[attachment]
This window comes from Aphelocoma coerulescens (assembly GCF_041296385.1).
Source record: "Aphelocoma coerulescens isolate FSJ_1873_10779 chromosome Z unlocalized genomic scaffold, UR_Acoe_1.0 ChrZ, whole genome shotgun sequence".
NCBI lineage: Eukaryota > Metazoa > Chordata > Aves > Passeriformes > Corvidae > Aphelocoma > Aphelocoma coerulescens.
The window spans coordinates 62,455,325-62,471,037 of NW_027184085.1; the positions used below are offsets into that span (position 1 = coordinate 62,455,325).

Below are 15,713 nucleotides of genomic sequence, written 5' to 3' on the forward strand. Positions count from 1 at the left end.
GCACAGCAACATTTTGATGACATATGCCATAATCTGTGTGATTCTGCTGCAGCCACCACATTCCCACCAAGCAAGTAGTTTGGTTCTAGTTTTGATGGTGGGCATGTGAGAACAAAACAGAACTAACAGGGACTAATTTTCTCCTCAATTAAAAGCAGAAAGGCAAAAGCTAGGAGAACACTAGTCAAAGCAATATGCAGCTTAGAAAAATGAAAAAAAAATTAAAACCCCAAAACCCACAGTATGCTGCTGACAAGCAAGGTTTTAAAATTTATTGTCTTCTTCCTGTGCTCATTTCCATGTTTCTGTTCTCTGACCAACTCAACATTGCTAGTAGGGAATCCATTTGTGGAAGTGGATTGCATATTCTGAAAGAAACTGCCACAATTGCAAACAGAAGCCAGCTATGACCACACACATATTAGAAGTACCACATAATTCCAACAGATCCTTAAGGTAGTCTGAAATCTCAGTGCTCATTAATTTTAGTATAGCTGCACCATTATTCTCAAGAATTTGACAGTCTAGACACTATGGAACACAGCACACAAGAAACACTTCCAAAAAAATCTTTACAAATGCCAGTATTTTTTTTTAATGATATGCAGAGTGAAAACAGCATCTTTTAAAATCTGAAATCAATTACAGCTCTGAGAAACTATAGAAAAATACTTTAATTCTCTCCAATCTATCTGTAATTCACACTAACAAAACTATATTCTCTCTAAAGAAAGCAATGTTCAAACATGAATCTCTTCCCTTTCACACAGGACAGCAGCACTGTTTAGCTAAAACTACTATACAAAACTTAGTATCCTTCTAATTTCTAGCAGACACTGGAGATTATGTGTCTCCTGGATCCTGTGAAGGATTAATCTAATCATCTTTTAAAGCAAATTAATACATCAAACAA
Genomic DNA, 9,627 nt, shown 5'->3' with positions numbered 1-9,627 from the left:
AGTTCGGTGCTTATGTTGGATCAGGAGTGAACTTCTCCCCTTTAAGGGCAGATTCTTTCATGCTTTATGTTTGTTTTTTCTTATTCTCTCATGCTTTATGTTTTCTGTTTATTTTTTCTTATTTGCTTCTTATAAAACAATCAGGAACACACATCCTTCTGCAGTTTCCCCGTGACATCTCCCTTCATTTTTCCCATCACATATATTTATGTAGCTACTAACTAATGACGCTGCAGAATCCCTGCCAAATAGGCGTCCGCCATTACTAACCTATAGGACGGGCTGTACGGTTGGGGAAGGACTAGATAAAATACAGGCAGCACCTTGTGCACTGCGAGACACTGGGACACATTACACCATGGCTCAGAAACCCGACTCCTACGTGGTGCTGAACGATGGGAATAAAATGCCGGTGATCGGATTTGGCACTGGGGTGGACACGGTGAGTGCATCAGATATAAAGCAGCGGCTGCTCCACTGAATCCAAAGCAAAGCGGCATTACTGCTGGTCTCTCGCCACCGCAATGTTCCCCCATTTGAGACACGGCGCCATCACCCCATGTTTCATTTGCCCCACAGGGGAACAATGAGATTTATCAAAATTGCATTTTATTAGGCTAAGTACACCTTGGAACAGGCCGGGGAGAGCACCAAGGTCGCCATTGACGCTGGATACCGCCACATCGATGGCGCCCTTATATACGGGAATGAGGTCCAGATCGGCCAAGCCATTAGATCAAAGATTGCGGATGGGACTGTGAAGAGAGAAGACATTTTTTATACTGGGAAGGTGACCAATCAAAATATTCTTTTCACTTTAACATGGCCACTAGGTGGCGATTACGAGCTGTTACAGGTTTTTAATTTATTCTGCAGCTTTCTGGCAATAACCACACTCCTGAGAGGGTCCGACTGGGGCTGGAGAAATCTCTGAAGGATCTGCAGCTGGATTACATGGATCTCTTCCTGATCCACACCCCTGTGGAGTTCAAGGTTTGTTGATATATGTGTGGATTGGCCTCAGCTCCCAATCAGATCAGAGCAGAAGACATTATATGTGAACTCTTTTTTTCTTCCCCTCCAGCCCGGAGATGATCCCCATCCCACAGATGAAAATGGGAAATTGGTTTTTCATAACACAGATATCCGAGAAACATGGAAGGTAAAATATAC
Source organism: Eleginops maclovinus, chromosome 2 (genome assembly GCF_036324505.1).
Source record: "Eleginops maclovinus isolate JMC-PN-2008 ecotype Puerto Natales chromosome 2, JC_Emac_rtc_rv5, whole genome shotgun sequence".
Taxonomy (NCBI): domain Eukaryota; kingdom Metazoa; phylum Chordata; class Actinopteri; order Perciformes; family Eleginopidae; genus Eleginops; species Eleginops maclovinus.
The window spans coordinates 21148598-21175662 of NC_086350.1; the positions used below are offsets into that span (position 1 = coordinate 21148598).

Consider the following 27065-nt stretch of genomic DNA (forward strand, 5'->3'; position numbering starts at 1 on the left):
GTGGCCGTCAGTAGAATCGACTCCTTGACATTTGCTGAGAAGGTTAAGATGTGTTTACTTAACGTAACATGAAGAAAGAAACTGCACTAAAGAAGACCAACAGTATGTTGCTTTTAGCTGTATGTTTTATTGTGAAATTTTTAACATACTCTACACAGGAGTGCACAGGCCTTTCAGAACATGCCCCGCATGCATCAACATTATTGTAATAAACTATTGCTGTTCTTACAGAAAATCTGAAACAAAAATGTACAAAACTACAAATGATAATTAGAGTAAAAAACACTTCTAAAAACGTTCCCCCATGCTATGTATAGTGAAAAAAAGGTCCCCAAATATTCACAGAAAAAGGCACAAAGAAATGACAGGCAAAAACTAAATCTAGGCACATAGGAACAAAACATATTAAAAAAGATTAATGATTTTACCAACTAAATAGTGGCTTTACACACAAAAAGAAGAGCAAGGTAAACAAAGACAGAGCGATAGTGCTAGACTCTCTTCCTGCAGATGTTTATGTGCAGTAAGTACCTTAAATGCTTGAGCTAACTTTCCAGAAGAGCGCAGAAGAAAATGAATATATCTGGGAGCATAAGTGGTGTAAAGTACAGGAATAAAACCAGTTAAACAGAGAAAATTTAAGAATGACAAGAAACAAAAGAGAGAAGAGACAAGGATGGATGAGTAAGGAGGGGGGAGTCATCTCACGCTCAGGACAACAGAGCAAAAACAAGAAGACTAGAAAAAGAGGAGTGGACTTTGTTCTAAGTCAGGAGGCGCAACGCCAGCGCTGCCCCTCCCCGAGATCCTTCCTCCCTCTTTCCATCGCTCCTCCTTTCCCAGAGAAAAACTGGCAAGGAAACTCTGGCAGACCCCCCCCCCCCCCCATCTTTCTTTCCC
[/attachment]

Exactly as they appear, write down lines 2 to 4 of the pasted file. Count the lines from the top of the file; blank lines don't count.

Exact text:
Source record: "Aphelocoma coerulescens isolate FSJ_1873_10779 chromosome Z unlocalized genomic scaffold, UR_Acoe_1.0 ChrZ, whole genome shotgun sequence".
NCBI lineage: Eukaryota > Metazoa > Chordata > Aves > Passeriformes > Corvidae > Aphelocoma > Aphelocoma coerulescens.
The window spans coordinates 62,455,325-62,471,037 of NW_027184085.1; the positions used below are offsets into that span (position 1 = coordinate 62,455,325).